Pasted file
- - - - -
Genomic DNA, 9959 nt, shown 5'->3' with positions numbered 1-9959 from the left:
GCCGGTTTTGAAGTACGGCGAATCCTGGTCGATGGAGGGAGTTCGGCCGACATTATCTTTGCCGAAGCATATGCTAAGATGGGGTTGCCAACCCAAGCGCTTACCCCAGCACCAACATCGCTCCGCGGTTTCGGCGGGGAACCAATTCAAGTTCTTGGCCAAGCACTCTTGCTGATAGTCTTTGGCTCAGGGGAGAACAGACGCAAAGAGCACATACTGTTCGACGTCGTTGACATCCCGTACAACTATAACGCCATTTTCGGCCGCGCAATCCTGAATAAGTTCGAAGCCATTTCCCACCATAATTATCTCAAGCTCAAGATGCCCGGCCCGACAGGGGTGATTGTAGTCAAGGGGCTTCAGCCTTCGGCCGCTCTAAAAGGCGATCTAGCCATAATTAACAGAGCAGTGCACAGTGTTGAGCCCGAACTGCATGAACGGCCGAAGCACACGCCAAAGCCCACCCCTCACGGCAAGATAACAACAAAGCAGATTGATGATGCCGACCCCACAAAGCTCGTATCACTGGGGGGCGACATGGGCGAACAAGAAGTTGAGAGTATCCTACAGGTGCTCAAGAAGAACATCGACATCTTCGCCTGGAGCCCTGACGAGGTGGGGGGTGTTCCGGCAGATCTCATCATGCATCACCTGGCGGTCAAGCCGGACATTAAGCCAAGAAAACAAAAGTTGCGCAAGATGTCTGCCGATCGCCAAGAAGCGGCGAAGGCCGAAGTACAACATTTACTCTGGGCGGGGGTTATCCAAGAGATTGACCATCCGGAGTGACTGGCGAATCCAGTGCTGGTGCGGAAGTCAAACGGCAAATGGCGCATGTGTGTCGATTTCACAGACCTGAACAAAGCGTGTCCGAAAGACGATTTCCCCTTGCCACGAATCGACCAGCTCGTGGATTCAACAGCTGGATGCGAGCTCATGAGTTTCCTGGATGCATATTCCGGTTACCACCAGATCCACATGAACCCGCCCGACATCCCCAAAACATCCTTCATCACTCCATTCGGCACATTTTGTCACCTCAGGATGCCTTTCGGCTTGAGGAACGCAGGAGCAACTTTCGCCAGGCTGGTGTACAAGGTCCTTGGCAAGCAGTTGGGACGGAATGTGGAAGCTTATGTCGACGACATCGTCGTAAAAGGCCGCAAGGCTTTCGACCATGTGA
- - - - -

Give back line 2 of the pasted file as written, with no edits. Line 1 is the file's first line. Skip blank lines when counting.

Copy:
GCCGGTTTTGAAGTACGGCGAATCCTGGTCGATGGAGGGAGTTCGGCCGACATTATCTTTGCCGAAGCATATGCTAAGATGGGGTTGCCAACCCAAGCGCTTACCCCAGCACCAACATCGCTCCGCGGTTTCGGCGGGGAACCAATTCAAGTTCTTGGCCAAGCACTCTTGCTGATAGTCTTTGGCTCAGGGGAGAACAGACGCAAAGAGCACATACTGTTCGACGTCGTTGACATCCCGTACAACTATAACGCCATTTTCGGCCGCGCAATCCTGAATAAGTTCGAAGCCATTTCCCACCATAATTATCTCAAGCTCAAGATGCCCGGCCCGACAGGGGTGATTGTAGTCAAGGGGCTTCAGCCTTCGGCCGCTCTAAAAGGCGATCTAGCCATAATTAACAGAGCAGTGCACAGTGTTGAGCCCGAACTGCATGAACGGCCGAAGCACACGCCAAAGCCCACCCCTCACGGCAAGATAACAACAAAGCAGATTGATGATGCCGACCCCACAAAGCTCGTATCACTGGGGGGCGACATGGGCGAACAAGAAGTTGAGAGTATCCTACAGGTGCTCAAGAAGAACATCGACATCTTCGCCTGGAGCCCTGACGAGGTGGGGGGTGTTCCGGCAGATCTCATCATGCATCACCTGGCGGTCAAGCCGGACATTAAGCCAAGAAAACAAAAGTTGCGCAAGATGTCTGCCGATCGCCAAGAAGCGGCGAAGGCCGAAGTACAACATTTACTCTGGGCGGGGGTTATCCAAGAGATTGACCATCCGGAGTGACTGGCGAATCCAGTGCTGGTGCGGAAGTCAAACGGCAAATGGCGCATGTGTGTCGATTTCACAGACCTGAACAAAGCGTGTCCGAAAGACGATTTCCCCTTGCCACGAATCGACCAGCTCGTGGATTCAACAGCTGGATGCGAGCTCATGAGTTTCCTGGATGCATATTCCGGTTACCACCAGATCCACATGAACCCGCCCGACATCCCCAAAACATCCTTCATCACTCCATTCGGCACATTTTGTCACCTCAGGATGCCTTTCGGCTTGAGGAACGCAGGAGCAACTTTCGCCAGGCTGGTGTACAAGGTCCTTGGCAAGCAGTTGGGACGGAATGTGGAAGCTTATGTCGACGACATCGTCGTAAAAGGCCGCAAGGCTTTCGACCATGTGA